I’d go for the one with the biggest economic and environmental impact, in combination with what people will pay attention to.
The best thing for the environment is never to purchase an item at all. Peeps ask what are environmental shoes, clothes, shampoo, etc. Well, the truth is none of them are environmental at all, some just have less impact.
Example? I had a car that someone “totalled” by smashing my front end. The insurance company gave the the money to buy another one. But I thought … why should I replace a car that works perfectly well, but just looks like hell? (The people at work with the BMWs weren’t very amused after a couple weeks. Lol.)
But the peer pressure was on me. So I spent over $20,000 to replace a car that — mechanically at least — didn’t need replacing.
But I have to laugh, considering my Politically Correct family carefully separating the biodegradable trash from the merely recyclable trash. They could spend their whole lifetimes separating trash, and never accomplish 1/100th of what I could have done, not buying a new car.
And it’s even more than that. My sister is a doctor, and she’s spending the few precious hours she has not at work taking in the neighbor’s vegetable leftovers and feeding them to her chickens. Chickens as pets are fine. Chickens as egg-layers are fine. But chickens as some PC effort to recycle a couple cents of brocolli?? That’s just terrible economics. And that’s what’s far too infrequently considered in recycling: When something costs a packet of money, or takes a huge amount of time: In a very real sense that’s electricity down the drain.
“Penny wise, pound foolish” is the saying.
Like freedsmooth says, you must be pragmatic in your approach to this. Reducing, reusing, and recycling exist together and feed into each other. Reuse of something, say a water bottle, reduces the supply and demand of plastic water bottles and also reduces the materials used to make them, and it could be made of recycled plastics. This is an extremely simplistic model, but extrapolated to the larger scale, it would have extreme impacts. In accordance with the assertion that you should focus on what people will pay the most attention to, I would say that it’s recycling and reuse. I don’t think it’s practical at this time to assume that industrialized countries will reduce consumption.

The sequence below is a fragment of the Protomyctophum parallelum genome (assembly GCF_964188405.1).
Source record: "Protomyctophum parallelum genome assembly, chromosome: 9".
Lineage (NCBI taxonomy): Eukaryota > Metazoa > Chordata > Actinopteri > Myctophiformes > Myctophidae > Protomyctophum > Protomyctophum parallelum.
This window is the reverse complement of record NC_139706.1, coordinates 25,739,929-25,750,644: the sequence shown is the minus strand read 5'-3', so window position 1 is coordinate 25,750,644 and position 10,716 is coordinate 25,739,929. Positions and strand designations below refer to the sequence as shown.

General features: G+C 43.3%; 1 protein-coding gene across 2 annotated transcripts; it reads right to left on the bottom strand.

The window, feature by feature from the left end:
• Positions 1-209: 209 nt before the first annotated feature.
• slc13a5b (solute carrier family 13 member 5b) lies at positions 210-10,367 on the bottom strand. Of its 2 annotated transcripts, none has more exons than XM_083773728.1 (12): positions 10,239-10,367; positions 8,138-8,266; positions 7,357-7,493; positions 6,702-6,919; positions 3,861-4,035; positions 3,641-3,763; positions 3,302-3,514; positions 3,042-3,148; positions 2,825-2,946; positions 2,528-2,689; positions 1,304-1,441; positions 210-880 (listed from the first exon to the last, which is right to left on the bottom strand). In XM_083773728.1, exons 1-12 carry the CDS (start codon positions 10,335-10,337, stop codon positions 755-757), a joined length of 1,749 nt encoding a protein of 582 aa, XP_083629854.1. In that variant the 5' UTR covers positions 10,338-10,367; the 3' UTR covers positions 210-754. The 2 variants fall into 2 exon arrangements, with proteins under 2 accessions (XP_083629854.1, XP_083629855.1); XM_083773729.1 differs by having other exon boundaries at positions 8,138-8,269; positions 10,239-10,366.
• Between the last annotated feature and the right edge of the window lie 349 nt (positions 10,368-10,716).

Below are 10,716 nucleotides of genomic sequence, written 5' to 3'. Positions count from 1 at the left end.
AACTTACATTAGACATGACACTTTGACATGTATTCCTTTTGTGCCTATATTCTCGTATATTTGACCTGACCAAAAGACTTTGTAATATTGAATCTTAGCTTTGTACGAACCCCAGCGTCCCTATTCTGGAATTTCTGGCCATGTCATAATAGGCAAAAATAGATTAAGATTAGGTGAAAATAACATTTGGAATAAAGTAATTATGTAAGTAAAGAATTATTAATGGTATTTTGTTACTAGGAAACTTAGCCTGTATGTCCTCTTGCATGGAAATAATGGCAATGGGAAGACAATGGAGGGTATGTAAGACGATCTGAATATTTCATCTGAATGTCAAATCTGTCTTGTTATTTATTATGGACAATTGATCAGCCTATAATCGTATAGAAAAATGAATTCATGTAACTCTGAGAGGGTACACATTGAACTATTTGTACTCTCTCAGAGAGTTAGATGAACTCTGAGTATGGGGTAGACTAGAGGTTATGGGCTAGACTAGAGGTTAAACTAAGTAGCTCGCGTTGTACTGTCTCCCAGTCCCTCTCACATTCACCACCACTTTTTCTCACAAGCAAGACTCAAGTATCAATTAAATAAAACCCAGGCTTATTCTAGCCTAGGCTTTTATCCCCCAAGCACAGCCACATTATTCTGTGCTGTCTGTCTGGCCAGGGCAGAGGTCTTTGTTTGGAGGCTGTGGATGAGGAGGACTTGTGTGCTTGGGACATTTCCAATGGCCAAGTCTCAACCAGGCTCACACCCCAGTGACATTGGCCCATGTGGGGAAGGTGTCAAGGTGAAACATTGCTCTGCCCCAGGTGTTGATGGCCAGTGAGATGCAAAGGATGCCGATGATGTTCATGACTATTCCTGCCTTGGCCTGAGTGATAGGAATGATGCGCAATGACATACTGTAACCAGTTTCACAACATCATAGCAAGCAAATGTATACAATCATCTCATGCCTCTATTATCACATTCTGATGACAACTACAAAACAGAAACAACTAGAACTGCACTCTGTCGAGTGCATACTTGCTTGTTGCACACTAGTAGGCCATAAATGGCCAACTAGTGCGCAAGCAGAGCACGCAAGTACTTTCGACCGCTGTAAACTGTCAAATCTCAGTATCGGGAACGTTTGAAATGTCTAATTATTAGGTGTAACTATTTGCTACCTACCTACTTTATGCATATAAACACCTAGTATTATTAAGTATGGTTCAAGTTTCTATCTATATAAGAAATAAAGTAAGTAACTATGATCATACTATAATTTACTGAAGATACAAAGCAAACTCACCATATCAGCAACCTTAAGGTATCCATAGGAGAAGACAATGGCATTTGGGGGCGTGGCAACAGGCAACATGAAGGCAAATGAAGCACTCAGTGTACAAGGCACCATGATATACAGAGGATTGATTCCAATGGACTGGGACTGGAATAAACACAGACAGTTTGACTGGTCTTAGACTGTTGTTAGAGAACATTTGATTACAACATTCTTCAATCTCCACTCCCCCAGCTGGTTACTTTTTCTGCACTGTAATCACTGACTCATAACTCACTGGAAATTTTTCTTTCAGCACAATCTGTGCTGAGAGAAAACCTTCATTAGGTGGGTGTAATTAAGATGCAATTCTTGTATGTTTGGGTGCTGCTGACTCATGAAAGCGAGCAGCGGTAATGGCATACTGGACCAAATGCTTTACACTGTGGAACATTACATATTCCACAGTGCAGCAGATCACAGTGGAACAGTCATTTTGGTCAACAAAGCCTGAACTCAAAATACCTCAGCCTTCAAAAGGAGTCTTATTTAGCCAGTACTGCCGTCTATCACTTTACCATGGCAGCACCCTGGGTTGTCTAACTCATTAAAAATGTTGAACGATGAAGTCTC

I would have to agree with the above comments on this one. The 3 R’s are supposed to be done in tandem, but as most first-world nations go, consuming less doesn’t necessarily seem too likely. We as a people simply need to step up recycling as much as we consume, so that we could at least come close to breaking even in regards to raw materials used vs. recycled materials used in making new items. In regards to the car example, I believe that fuel consumption technology improves with every new generation of cars, and so theoretically a newer internal combustion engine would extend its gas usage between fill-ups than an older car. So as an individual, you could use less gas to do the same amount of driving as you did with an older model. Hybrid cars should also be taken into account in some capacity as well. Also, you could recycle all the materials from the old car (metal, plastic, whole components, etc.) for something new, or used as replacement parts for similar vehicles. Perhaps in the future as we change to renewable fuel sources, conversion kits will become hot commodities for those wishing to re-purpose their old car for the new fuel medium. My answer would be to emphasize reuse (or even re-purposing) of existing things, and recycle what cannot be reused, so theoretically we could eventually even out our intake/output ratio of consumer goods.
Click here to cancel reply.
Sorry,At this time user registration is disabled. We will open registration soon!
Don't have an account? Click Here to Signup
© Copyright GreenAnswers.com LLC